My most recent Expert Commentary on Reinsurance has been posted on IRMI.com. It covers a brief overview of AI and reinsurance. I hope you like it. You can access the commentary here.
Since the 1970s cedents and reinsurers have been battling over long-term environmental pollution damage. Disputes have arisen over the number of retentions that the cedent should take, the manner in which settlement with the insured should be allocated and other issues. In a recent case, a reinsurer sought summary judgment on a cedent’s breach of contract claim over a specific pollution claim. Unsurprisingly, disputed facts got in the way.Continue reading “Pesky Facts Result in a Denial of Summary Judgment in a Post-Settlement Allocation Case”
My latest IRMI.com Expert Commentary on Reinsurance discusses the concept of back-to-back reinsurance. You can access the commentary here.
Settlement allocations of long-tail losses like pollution claims have long been a source of disputes between cedents and reinsurers. Often the allocation of the underlying settlement depends on the allocation methodology used based on the law of the relevant jurisdiction. The issue becomes more complicated where the reinsurance contract is governed by the law of a different jurisdiction that may not use the same allocation methodology. In a recent case, the United States Circuit Court for the Second Circuit addressed this issue where the cedent claimed back-to-back reinsurance and the reinsurer rejected the allocation methodology.Continue reading “Cedent Prevails on Back-to-Back Reinsurance Recovery”
Recently, I wrote a reinsurance commentary for IRMI.com on reinsurance issues with captive, pools and other risk-sharing entities. Coincidentally, in January 2023, a Washington federal court had to deal with a risk-sharing pool’s claims of breach of a reinsurance contract and a reinsurer’s motion to compel arbitration.Continue reading “Washington Federal Court Grants Motion to Compel Arbitration”
A reinsurance contract is typically an agreement between a ceding insurer and a reinsurer, which affords no rights of third parties, including underlying insureds to access the reinsurance contract. Typically, an insured cannot bring a direct action against the reinsurer because there is no contractual privity. But sometimes, in some reinsurance relationships, the actions of the reinsurer, whether contractual or not, may open the door for a direct action.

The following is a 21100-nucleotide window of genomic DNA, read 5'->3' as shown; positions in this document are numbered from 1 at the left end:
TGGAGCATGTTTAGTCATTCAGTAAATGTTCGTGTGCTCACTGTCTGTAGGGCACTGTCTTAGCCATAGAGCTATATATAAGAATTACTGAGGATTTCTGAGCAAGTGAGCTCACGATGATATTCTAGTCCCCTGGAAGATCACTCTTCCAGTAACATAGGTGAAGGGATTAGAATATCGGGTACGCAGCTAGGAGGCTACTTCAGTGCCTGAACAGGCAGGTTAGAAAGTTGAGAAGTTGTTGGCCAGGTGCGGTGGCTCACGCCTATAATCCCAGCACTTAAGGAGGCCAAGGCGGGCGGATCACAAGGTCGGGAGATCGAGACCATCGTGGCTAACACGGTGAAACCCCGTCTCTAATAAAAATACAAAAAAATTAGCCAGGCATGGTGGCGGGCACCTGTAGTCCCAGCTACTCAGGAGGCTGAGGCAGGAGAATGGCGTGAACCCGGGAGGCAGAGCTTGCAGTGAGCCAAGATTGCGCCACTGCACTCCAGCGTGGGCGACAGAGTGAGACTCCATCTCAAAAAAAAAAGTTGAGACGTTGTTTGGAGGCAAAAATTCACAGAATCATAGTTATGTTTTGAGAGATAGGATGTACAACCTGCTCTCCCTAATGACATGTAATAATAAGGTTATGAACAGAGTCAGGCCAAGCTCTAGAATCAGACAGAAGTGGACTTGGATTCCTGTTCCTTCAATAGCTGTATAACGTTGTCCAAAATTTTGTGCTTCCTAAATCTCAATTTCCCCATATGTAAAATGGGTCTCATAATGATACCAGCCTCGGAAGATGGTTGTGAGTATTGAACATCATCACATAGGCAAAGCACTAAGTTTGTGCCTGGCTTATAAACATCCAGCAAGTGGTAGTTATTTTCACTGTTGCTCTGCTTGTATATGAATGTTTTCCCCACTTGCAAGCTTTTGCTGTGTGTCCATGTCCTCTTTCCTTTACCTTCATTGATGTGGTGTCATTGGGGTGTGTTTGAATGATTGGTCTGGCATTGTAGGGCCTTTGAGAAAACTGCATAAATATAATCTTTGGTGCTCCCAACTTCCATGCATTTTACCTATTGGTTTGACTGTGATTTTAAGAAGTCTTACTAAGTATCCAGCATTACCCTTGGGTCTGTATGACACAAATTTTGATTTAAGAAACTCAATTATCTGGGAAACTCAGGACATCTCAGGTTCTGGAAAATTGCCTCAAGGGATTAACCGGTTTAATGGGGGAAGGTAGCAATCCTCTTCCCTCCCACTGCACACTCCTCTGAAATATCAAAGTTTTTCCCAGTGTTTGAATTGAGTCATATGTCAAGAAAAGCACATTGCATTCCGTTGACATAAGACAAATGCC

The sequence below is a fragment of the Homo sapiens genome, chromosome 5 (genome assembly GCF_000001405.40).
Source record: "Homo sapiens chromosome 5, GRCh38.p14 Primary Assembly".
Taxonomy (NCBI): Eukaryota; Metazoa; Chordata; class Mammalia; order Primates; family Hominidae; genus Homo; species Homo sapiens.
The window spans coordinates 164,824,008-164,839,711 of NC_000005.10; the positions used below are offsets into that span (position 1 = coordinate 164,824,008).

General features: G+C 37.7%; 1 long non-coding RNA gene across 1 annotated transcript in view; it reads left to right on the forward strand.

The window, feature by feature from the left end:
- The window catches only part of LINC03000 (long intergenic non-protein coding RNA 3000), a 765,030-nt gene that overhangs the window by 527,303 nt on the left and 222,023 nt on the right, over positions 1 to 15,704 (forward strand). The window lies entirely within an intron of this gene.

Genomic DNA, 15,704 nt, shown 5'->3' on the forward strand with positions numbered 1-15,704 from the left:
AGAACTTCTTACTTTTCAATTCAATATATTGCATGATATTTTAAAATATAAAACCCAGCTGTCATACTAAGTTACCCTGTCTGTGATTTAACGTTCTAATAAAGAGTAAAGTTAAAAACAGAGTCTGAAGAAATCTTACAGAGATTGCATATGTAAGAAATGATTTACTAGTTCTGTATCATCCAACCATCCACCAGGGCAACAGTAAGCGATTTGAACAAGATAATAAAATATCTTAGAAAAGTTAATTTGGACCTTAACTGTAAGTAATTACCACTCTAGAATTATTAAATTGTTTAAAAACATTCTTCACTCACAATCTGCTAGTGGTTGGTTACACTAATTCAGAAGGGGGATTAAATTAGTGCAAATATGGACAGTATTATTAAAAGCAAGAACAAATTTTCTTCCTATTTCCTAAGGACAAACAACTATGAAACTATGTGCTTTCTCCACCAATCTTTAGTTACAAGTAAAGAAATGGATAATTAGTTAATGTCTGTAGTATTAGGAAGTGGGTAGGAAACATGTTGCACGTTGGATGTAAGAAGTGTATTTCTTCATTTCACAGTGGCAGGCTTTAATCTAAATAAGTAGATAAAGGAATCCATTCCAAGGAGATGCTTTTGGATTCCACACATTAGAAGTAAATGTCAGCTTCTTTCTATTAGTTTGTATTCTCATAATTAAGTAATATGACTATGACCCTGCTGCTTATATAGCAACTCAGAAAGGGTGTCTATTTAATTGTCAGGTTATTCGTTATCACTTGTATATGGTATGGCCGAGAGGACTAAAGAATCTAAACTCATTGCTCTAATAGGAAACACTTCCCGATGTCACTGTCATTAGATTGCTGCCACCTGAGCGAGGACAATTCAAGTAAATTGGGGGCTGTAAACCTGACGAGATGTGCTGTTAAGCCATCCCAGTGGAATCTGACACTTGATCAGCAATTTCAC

In court, at the pleading stage, sometimes the reinsurer’s motion to dismiss a complaint is superseded by the insured’s motion to amend the complaint. That happened in late 2022 in a federal court in Arizona.Continue reading “Reinsurer Loses First Motion to Dismiss”
Believe it or not, jurisdictional questions still arise in reinsurance disputes that find their way to court. While those who arbitrate disputes under contractual arbitration clauses do not typically have these issues, there are plenty of reinsurance agreements without arbitration clauses. Courts cannot just take a case without determining whether the court has jurisdiction over the parties.
In a recent case, a Nebraska federal court granted the cedent’s motion to dismiss a declaratory judgment action for lack of personal jurisdiction.Continue reading “Court Finds No Personal Jurisdiction in Reinsurance Dispute and Dismisses Case”
My latest IRMI.com Expert Commentary on Reinsurance has been published. You can view the commentary here. This commentary is on reinsurance issues that come up when reinsurance captives, pools and other risk-sharing entities.
While insurers have been successful in dismissing most COVID-19 property damage claims, especially in federal court, many of the coverage issues that arise in federal court actions are resolved based on state law. When a federal court finds that resolution of a dispute is governed by state law and that there is no controlling state law precedent, the court may certify the state law question to that state’s supreme court for resolution.Continue reading “Ninth Circuit Court of Appeals Certifies COVID-19 Question to the California Supreme Court”
Coverage disputes between US policyholders and non-US insurers like Underwriters at Lloyd’s of London continue to raise jurisdictional and related issues in US courts. The issues become further exacerbated when there is an arbitration clause in the insurance contract and the non-US insurer seeks to stay the coverage litigation and compel arbitration under the Convention on the Recognition and Enforcement of Foreign Arbitral Awards (the “New York Convention), to which the US and the UK and most EU countries are signatories.
In a recent case, a Louisiana federal court, hearing the case after removal from the state court, granted the insurers’ motion to stay litigation and compel arbitration.Continue reading “Arbitration Clause Upheld In Coverage Dispute”